open ssh tunnel from your local machine
For running Rails app in development, you can do this since rails s runs on port 3000.
localhost$ ssh -R 8088:localhost:3000 remote_server -N &
This creates a tunnel that binds remote TCP port 8088 to local TCP port 3000.
-R flag is for remote binding which tell the remote server to send TCP traffic on port 8088 to my machine. This is basically reverse of -L which binds the local machine’s port to remote.
8088: specifies the port on remote server. Therefore, following command on remote server will give a result assuming that I’m running a Rails app on port 3000.
remote_server$ curl localhost:8088
localhost is the host, obviously my local machine where the traffic will bind to.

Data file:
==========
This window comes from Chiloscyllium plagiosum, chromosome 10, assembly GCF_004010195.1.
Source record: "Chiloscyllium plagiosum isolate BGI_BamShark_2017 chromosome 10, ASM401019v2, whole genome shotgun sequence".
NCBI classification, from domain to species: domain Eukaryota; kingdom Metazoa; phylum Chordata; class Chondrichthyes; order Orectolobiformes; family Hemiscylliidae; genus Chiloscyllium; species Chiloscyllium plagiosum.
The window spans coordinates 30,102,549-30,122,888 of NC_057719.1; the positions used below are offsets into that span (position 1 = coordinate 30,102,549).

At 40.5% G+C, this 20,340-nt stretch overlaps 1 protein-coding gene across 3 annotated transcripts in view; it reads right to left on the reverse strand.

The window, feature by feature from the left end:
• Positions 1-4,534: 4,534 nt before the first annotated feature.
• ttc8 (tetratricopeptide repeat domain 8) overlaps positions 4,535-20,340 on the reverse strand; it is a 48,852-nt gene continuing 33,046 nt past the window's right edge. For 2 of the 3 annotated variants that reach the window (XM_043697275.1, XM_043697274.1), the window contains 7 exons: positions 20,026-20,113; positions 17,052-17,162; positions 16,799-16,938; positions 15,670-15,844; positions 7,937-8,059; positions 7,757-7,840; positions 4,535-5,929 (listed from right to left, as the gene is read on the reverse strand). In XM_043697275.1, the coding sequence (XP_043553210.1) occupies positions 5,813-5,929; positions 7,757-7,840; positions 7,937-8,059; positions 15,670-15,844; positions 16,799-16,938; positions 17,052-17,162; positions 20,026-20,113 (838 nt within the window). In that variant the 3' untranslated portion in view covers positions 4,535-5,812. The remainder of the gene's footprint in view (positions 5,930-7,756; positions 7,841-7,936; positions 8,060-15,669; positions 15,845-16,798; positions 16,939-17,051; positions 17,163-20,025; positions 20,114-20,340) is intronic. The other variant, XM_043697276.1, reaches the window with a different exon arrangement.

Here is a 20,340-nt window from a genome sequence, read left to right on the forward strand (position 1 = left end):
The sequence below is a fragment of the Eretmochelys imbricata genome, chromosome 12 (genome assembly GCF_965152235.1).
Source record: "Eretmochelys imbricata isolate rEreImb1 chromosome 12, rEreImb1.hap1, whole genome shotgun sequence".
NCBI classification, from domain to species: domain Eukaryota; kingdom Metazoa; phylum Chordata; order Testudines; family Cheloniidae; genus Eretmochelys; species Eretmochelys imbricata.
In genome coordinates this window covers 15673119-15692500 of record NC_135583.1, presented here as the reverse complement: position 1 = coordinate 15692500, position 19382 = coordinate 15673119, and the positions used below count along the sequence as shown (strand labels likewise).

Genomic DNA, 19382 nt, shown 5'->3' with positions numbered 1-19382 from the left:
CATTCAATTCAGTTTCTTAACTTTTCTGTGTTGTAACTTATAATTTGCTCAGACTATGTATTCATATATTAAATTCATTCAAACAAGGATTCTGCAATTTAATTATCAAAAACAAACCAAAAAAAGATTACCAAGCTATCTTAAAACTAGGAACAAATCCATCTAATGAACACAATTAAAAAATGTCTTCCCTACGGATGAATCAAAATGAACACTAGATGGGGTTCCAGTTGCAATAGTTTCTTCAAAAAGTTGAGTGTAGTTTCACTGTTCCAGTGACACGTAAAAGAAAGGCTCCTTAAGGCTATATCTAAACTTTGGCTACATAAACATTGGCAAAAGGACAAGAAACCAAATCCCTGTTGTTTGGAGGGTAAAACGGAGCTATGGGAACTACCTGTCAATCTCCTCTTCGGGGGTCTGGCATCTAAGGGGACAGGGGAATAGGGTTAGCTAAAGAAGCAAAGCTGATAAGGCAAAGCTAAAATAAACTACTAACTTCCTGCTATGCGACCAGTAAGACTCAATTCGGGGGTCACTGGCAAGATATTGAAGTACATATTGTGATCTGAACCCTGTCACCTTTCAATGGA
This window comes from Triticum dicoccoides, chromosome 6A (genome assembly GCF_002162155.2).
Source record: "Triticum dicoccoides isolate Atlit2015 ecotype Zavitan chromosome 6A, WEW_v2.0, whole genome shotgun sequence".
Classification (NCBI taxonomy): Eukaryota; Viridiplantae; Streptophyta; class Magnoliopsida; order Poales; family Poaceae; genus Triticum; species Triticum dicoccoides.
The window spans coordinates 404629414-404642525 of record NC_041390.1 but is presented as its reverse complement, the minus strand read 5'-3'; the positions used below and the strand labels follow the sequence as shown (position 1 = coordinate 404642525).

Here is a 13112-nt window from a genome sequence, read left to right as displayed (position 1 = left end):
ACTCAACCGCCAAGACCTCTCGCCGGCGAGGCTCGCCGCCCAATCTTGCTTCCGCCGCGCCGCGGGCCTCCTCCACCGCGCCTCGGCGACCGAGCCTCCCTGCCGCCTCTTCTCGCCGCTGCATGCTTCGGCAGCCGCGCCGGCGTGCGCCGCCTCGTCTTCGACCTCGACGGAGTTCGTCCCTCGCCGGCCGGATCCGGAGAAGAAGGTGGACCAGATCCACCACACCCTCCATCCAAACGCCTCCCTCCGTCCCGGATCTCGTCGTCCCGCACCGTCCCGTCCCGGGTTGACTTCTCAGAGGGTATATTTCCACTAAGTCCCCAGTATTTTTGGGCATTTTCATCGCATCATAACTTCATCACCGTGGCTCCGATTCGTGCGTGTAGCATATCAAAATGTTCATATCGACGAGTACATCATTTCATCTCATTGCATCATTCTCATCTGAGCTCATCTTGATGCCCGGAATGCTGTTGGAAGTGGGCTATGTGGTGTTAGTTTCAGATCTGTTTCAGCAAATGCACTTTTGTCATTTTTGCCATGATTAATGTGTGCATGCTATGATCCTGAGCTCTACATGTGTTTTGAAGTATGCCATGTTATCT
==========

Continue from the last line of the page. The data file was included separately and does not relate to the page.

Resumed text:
:3000 is the local port you want to bind the traffic to.
-N tells ssh to not execute a remote command. Should always use this if we’re just tunneling.
& makes it run in background.
install socat if not installed on remote server
This is the definition from socat.
Socat is a command line based utility that establishes two bidirectional byte streams and transfers data
remote_server$ sudo apt-get install socat will do.
run socat to relay public traffic
On remote server, expose a public port and then route the traffic to local port that’s bound to my local machine.
remote_server$ socat TCP-LISTEN:8090,fork,reuseaddr TCP-CONNECT:127.0.0.1:8088 &
TCP-LISTEN:8090,fork,reuseaddr tells socat to listen TCP on port 8090, creating a server at that port. The options are self-explanatory.
TCP-CONNECT:127.0.0.1:8088 tells socat to connect TCP to localhost at port 8088 which is bound to my machine.